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Does Funding Deliver On Children’s Rights In Practice, Not Just In Principle?

Does funding deliver on children’s rights in practice, not just in principle?

Open access paper of importance: ‘More Money, More Problems? Addressing the Funding Conditions Required for Rights-Based Child Welfare Services in England’
Callum Webb is an independent knowledgeable and experienced researcher who interrogates original sources of evidence.
His publications are a rich resource.
The focus for this paper.
Are methods used to allocate funding working to create the conditions needed to deliver on children’s rights in practice, not just in principle?
This article has this as its last sentence
 ‘No society that willingly fails to create the conditions required to meet the rights of children laid out in their legislation can claim to promote child welfare or the rights of the child.’
Immediately before is this sentence
 ‘The process of determining and allocating funding should be reorientated towards our collective commitments to children’s rights, and protected from misalignments caused by fiscal policies and practices that can end up overriding and undermining them’.
The following research questions were explored

  • To what extent can the size of the child population, the proportion of children living in income deprived households, the proportion of children with special educational needs and disabilities (SEN) plans, and the proportion of children not attaining ‘good’ levels of development at age 5, explain variation in spending in local services between 2011 and 2019?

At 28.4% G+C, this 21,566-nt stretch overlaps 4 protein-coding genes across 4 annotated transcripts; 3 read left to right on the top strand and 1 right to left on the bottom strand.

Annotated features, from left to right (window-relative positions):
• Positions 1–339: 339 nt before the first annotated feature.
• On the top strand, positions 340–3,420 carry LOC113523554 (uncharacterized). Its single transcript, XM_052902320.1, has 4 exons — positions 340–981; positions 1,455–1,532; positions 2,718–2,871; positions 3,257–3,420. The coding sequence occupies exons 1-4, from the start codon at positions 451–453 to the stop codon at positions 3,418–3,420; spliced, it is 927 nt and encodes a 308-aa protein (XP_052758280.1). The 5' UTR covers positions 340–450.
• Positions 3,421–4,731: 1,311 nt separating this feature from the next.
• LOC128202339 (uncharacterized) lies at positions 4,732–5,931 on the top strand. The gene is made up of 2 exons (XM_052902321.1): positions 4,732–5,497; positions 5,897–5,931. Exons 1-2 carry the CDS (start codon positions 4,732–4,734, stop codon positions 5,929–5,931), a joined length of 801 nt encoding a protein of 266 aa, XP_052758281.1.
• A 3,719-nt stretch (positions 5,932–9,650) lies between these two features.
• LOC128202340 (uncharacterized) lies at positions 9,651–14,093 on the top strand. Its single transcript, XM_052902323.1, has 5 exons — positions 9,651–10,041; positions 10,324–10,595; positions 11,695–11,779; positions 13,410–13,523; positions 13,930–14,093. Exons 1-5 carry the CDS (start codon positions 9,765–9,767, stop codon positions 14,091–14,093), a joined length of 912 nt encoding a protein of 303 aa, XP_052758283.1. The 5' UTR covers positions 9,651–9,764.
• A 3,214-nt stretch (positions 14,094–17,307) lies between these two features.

• How closely does variation in expenditure that cannot be explained by population size align with variation in these needs between 2011 and 2019?
  • How has the strength of association between each indicator of population needs and expenditure per child on services changed between 2011 and 2019?
  • Are residual, non-needs related components of expenditure per child higher or lower in more deprived local authorities?
Conclusions
Spending on children’s services in England has become increasingly dissociated from the underlying needs of, and obligations to, children over a decade characterised by public services retrenchment. Some of the reasons why this may be can be traced back to the interaction between austerity policies and technocratic features of funding formulas that undermine their capacity to distribute resources based on local populations. However, even in 2011, before austerity had truly ‘bitten’, underlying population needs were barely a predominant predictor of funding variation. As well as growing relative dissociation, the 2010 decade has also seen dramatic reductions in absolute levels of spending, with large amounts of expenditure unaccounted for by needs. Increasingly, the more problems local authorities experience, the less money they see; this is theorised to have contributed to growing regional inequalities in child welfare intervention and rising rates of children in the care system in England.
Four recommendations are proposed that could reverse this trend: